"The Zionists have so many warheads," protested Ayatollah Mohammad Emami Kashani at the main weekly prayers in Tehran.
"And this Mr ElBaradei goes to Israel, and instead of telling them to correct their behavior they sit down and talk about Iran," he told worshippers in his sermon.
"In order to divert attention from Israel they turn to Iran, which has been merely working on its (peaceful nuclear) technology."
And in a message to the "enemies of Iran", he pledged that the "people of Iran will not give up their tiniest rights in scientific issues, nuclear or non-nuclear -- and will not allow you to attack the country or its interests".
He also stated that the "West's claims to liberalism and democracy are all lies", and that the "Zionists and the White House have disturbed all values" -- drawing the habitual chants of "Death to America, Down with Israel".
During a visit to Israel earlier this week, the head of the International Atomic Energy Agency (IAEA) made little progress on his hopes for a Middle East free of nuclear weapons.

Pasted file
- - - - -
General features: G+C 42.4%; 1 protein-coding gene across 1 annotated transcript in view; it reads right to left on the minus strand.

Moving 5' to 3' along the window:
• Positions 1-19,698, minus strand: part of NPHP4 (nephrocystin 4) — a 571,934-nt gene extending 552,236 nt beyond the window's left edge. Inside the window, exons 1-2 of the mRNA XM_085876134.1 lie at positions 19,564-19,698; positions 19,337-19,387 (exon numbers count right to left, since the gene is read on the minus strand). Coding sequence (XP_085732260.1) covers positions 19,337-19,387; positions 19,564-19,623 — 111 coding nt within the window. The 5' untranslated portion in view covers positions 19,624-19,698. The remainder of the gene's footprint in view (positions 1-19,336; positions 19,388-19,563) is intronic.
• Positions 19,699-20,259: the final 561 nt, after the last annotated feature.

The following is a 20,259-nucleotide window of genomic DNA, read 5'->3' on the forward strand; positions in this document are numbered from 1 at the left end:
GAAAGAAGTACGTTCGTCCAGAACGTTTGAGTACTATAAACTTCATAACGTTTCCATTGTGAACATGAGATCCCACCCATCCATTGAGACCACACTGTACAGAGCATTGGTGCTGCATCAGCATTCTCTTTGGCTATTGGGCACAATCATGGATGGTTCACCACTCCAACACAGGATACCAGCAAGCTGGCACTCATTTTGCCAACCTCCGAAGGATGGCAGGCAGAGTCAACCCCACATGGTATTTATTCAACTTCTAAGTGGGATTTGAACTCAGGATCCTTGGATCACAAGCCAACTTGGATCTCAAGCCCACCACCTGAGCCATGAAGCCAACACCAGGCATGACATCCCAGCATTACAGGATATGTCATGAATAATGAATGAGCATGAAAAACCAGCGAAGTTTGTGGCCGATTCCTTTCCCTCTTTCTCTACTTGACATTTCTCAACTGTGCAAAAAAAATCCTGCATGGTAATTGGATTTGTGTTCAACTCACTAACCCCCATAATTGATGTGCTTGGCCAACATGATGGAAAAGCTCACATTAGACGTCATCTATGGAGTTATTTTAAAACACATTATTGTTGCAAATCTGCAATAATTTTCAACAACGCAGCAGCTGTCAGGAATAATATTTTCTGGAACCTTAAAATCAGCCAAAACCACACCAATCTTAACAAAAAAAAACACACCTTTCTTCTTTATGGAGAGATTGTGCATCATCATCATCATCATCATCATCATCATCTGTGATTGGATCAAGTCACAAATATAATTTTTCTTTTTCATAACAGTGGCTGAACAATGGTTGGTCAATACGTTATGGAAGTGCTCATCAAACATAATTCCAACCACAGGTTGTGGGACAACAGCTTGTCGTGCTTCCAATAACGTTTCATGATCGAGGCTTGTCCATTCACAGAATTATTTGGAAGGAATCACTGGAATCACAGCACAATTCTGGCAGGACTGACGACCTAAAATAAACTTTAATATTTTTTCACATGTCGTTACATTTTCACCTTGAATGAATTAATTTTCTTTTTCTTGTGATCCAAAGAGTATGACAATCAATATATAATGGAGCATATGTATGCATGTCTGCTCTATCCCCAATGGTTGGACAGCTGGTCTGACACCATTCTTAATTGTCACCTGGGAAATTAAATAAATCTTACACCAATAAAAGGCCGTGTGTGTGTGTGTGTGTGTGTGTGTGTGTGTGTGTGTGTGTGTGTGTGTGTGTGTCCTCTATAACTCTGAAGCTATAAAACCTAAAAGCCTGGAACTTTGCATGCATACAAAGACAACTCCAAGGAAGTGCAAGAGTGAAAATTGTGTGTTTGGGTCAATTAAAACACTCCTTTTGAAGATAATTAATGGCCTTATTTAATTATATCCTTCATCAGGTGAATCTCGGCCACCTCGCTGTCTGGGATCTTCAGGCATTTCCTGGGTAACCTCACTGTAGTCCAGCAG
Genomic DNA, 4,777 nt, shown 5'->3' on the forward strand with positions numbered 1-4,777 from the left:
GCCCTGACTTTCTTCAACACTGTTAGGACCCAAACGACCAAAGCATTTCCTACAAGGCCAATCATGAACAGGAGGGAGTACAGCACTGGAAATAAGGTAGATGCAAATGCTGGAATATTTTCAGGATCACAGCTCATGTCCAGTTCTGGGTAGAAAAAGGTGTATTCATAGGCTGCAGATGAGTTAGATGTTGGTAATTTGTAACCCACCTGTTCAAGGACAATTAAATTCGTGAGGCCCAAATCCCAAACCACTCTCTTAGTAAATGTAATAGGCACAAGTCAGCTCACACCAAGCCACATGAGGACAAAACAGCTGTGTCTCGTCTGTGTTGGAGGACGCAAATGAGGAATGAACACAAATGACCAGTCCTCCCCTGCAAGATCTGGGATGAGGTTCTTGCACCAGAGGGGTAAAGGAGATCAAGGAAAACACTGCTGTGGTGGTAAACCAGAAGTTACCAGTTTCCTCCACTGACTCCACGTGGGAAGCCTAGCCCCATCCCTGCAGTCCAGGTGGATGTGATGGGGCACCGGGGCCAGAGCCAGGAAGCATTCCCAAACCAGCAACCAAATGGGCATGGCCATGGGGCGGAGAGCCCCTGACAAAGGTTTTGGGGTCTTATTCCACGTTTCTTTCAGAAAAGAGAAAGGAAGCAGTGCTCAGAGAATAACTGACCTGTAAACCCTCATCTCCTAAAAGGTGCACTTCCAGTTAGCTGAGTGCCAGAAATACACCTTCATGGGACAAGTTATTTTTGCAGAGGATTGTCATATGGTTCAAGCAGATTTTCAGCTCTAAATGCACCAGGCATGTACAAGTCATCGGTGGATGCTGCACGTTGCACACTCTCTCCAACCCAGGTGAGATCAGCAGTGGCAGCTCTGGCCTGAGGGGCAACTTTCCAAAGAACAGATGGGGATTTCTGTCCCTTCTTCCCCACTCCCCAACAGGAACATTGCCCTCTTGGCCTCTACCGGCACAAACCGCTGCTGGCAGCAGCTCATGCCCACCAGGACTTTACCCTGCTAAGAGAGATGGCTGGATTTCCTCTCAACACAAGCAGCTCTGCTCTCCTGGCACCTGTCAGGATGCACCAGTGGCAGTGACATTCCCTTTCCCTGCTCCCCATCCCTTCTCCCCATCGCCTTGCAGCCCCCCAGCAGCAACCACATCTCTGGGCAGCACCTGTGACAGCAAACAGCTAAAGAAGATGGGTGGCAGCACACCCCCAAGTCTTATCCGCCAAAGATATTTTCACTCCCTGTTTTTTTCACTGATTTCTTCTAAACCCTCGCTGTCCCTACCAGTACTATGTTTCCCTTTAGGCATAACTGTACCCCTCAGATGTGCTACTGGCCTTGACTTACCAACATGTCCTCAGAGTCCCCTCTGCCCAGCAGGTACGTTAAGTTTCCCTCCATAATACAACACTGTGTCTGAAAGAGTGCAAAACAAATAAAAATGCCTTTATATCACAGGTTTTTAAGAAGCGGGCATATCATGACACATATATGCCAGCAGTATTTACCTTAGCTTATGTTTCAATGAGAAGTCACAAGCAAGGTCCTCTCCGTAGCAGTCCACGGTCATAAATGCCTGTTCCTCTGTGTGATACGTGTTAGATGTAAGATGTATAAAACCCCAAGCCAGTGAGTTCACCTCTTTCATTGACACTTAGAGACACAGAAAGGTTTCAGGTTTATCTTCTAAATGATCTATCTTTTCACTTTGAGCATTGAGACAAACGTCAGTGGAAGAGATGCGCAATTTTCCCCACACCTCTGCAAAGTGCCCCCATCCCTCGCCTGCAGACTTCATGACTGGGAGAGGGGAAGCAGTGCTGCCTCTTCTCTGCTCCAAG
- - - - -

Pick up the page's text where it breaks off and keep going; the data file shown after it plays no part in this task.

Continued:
After the talks, Israel held fast to its longstanding "strategic ambiguity" policy of secrecy about whether it has nuclear weapons and its refusal to sign the nuclear Non-Proliferation Treaty.
Most foreign experts believe Israel possesses a nuclear arsenal of up to 200 warheads.
Analysts saw the ElBaradei visit more as a calculated balancing act, with the IAEA trying to appear even-handed as its pressure Iran over its suspect bid to generate nuclear energy.
Israeli officials also made clear to ElBaradei their fears about the atomic program in Iran, which has been under investigation by the IAEA since February 2003 for allegedly hiding a secret weapons program, something Tehran denies.
The Israeli official said that while there had been positive signs in parts of the region, following Libya's renunciation of weapons of mass destruction, the regime in Tehran "is going in the opposite direction and shaking loose" of commitments it had given to both the IAEA and the European Union.
"Israel has its own threat perception which it believes is unique," as the country believes "it is the only state (in the region) that faces an existential threat", IAEA spokesman Mark Gwozdecky told reporters Wednesday after ElBaradei met Israel Atomic Energy Commission chief Gideon Franck.
Iran's official policy is that the Jewish state should be destroyed and the land given back to the Palestinians.